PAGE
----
Amir Gohardani astutely observed that space debris might be approached as waste management and epidemics [“Adopting a New Viewpoint about Orbital Debris,” Commentary, April 28, page 15]. The similarities are more profound than he stated.
Two dramatic similarities have escaped attention: that physical systems seek equilibrium and that humankind inevitably diminishes its environment.
Debris in near-Earth space and beyond is a natural phenomenon. Mankind adds to the population but does not necessarily unbalance it. Even as we launch more and more satellites, a balance will evolve between debris creation and new objects through collisions, re-entry and other dissipative mechanisms. The new state may evolve over decades or centuries, and the equilibrium achieved could be unacceptable if we continue to pollute without constraint.
We can influence evolution to favor acceptable circumstances with well-considered mitigations, but we might not be able to restore the initial state we enjoyed. This is a fundamental precept of ecological resilience and sustainability. It applies well to space debris.
Recent papers and research identify measures that could lead to an acceptable balance by controlling launch rates, choosing carefully in what orbits we place satellites, and distributing well the sizes or cross-sections of satellites. Current practice might lead to an acceptable balance, albeit with more debris. Modest accommodations will not compromise the productivity of near-Earth space.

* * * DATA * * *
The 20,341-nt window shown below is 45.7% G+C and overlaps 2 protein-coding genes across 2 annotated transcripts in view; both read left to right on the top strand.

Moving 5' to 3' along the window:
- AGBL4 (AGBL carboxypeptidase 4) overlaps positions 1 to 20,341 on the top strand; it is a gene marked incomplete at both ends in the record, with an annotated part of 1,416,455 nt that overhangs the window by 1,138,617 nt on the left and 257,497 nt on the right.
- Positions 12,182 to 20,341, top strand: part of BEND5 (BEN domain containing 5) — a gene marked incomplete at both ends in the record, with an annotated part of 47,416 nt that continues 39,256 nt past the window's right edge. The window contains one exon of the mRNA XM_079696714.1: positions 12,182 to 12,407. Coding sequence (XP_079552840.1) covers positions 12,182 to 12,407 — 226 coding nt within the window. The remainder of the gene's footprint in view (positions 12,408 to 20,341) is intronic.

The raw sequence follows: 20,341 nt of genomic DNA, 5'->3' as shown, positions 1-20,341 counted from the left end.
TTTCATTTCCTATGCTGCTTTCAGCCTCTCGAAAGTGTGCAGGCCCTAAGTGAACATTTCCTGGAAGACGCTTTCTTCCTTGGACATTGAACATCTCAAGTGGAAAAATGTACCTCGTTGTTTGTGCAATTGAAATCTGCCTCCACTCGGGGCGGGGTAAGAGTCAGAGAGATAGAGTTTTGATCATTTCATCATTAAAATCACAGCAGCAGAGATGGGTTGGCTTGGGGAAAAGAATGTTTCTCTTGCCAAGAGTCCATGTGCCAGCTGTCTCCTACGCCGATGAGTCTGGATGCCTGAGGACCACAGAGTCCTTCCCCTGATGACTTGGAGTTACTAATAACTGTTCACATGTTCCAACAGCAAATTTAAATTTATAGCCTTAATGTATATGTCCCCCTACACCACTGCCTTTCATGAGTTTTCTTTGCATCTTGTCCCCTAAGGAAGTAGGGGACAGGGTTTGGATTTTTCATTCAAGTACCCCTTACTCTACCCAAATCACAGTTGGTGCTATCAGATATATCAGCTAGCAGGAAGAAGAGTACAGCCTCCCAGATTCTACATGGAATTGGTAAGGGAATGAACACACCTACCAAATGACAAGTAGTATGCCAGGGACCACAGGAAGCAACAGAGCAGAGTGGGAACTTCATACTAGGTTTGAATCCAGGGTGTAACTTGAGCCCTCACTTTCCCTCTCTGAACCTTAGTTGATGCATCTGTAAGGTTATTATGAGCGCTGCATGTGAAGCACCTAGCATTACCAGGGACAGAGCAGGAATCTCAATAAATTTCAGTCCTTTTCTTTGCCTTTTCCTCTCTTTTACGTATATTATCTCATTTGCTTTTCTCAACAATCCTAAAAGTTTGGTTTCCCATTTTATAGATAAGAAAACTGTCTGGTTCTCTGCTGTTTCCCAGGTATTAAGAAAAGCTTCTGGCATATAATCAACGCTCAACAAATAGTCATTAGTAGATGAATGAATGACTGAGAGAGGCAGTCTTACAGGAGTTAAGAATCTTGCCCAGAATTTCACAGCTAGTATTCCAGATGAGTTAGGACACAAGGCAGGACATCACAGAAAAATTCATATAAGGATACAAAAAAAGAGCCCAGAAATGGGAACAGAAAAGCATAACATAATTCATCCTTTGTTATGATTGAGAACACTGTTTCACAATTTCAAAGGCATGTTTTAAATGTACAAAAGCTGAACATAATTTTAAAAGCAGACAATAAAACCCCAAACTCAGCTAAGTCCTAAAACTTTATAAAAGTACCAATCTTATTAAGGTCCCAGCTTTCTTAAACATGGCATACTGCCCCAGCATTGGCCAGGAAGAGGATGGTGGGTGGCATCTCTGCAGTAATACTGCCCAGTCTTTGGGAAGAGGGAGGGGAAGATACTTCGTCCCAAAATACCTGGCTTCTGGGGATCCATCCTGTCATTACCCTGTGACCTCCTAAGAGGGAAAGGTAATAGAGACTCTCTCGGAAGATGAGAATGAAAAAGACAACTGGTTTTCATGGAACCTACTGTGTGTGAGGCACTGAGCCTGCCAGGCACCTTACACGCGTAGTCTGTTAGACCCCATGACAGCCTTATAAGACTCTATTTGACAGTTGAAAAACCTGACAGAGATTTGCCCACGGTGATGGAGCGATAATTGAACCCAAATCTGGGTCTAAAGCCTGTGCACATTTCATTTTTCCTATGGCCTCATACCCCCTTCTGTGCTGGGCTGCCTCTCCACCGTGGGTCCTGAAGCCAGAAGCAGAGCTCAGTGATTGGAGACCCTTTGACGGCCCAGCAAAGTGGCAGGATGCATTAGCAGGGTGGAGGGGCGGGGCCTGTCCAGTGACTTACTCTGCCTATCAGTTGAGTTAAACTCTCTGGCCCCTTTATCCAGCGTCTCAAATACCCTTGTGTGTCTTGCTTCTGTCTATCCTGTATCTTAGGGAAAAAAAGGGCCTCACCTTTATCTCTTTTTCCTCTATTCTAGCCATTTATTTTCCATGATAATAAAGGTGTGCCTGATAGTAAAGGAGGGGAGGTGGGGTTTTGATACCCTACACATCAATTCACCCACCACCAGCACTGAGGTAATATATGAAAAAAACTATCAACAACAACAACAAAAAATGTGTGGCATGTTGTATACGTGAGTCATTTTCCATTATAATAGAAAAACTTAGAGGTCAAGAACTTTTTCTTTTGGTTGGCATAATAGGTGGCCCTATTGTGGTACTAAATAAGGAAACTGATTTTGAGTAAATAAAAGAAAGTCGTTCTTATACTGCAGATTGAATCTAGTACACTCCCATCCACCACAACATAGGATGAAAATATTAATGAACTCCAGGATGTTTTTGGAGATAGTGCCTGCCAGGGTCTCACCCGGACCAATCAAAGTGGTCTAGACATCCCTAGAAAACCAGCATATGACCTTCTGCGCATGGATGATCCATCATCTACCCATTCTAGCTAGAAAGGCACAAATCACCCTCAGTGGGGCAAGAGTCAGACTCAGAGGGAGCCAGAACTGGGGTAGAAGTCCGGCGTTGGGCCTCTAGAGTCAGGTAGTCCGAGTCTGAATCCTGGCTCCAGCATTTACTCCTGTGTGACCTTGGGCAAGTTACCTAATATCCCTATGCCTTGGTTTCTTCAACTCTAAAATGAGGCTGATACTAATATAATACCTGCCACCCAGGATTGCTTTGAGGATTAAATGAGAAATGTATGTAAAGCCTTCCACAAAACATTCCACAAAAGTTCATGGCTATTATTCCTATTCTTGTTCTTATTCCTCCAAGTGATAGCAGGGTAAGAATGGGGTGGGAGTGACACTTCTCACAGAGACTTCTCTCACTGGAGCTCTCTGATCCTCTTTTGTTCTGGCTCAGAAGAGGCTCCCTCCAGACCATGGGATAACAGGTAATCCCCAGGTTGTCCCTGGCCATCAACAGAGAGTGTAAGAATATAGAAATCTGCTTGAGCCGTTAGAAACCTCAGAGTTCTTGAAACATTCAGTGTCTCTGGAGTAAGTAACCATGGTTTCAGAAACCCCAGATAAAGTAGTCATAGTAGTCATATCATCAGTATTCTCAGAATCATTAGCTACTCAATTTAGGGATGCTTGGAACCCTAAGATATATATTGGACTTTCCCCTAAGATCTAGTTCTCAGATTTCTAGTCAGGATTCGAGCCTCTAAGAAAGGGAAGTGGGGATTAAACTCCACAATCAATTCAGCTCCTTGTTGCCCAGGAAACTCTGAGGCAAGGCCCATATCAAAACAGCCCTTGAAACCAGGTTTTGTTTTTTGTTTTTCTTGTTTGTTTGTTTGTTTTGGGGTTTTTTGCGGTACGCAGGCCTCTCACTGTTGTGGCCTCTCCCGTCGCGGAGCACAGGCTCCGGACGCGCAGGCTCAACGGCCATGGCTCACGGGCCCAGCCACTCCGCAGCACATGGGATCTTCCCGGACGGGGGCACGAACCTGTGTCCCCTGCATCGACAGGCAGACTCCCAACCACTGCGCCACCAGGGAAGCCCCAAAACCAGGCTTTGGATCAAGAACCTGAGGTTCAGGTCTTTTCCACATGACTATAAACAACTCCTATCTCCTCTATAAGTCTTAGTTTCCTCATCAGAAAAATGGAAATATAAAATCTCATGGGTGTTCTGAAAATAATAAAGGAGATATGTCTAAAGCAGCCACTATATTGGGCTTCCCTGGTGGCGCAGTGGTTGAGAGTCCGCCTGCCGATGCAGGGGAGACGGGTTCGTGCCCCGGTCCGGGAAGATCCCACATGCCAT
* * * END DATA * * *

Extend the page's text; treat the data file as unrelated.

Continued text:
Active debris removal can mitigate current risk at acceptable cost, but as long as we launch 100 or more large satellites annually from a few launch sites (and hundreds more small satellites from almost anywhere), removing a handful will not have an effect commensurate with cost.
One cannot prove why something did not happen. We cannot claim that any maneuvers saved any satellites. Our threshold of concern is low, and it is usually 99.99 percent more probable that a conjunction of concern would not have evolved into a collision. Prudent resilience and sustainability practices, as pioneered by other ecological disturbances, would be well advised.
Colorado Springs, Colorado